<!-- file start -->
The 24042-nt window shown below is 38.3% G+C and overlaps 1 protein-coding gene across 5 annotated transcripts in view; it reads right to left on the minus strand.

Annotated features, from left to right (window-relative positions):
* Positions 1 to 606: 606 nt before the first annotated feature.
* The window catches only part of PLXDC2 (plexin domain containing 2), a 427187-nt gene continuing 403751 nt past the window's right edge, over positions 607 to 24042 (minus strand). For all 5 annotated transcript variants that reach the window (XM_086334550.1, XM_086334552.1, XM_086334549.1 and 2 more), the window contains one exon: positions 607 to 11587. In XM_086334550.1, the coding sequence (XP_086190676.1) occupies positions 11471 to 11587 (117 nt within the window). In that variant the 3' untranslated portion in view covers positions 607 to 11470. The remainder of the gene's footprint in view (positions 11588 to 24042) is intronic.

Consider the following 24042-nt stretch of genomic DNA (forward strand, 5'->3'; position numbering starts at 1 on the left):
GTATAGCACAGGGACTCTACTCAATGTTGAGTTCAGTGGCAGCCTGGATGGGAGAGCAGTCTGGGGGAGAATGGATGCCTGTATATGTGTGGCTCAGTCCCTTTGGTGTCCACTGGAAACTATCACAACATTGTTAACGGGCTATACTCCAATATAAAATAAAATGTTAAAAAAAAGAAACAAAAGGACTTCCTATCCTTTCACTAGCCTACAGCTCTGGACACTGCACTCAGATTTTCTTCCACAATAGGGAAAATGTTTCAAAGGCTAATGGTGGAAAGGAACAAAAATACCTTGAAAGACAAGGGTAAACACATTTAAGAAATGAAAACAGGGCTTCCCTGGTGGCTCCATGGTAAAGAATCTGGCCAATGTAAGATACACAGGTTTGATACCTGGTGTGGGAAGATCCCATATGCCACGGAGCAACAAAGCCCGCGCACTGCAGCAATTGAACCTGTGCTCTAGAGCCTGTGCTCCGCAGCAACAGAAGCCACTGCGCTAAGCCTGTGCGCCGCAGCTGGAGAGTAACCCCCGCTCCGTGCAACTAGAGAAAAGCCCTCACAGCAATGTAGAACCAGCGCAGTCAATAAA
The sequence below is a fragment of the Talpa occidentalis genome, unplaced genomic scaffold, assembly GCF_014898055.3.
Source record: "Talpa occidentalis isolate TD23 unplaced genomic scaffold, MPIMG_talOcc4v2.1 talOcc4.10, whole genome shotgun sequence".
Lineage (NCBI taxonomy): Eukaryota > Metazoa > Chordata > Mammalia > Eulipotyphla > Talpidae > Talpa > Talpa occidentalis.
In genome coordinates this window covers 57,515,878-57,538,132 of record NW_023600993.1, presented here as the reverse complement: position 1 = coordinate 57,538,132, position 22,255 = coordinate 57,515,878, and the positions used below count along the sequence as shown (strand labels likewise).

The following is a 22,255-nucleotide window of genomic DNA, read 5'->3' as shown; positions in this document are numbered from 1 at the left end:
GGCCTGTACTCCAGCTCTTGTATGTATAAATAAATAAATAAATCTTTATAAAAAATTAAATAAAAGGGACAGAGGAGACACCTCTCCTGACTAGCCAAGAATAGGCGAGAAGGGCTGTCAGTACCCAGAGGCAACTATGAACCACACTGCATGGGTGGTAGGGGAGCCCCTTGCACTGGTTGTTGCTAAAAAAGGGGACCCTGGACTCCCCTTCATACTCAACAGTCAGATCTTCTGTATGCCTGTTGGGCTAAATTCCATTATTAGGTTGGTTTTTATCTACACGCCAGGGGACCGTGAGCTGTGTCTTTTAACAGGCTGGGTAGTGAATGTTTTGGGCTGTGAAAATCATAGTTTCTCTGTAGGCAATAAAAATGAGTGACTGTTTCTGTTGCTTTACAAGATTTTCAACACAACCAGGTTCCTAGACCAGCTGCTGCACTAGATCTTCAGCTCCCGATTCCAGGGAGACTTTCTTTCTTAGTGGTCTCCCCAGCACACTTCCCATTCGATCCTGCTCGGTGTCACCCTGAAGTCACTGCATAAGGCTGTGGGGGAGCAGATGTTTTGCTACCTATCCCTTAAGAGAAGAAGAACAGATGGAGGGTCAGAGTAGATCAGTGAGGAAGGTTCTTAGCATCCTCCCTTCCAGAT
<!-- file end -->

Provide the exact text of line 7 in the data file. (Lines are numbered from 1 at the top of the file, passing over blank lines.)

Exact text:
The sequence below is a fragment of the Talpa occidentalis genome, unplaced genomic scaffold, assembly GCF_014898055.3.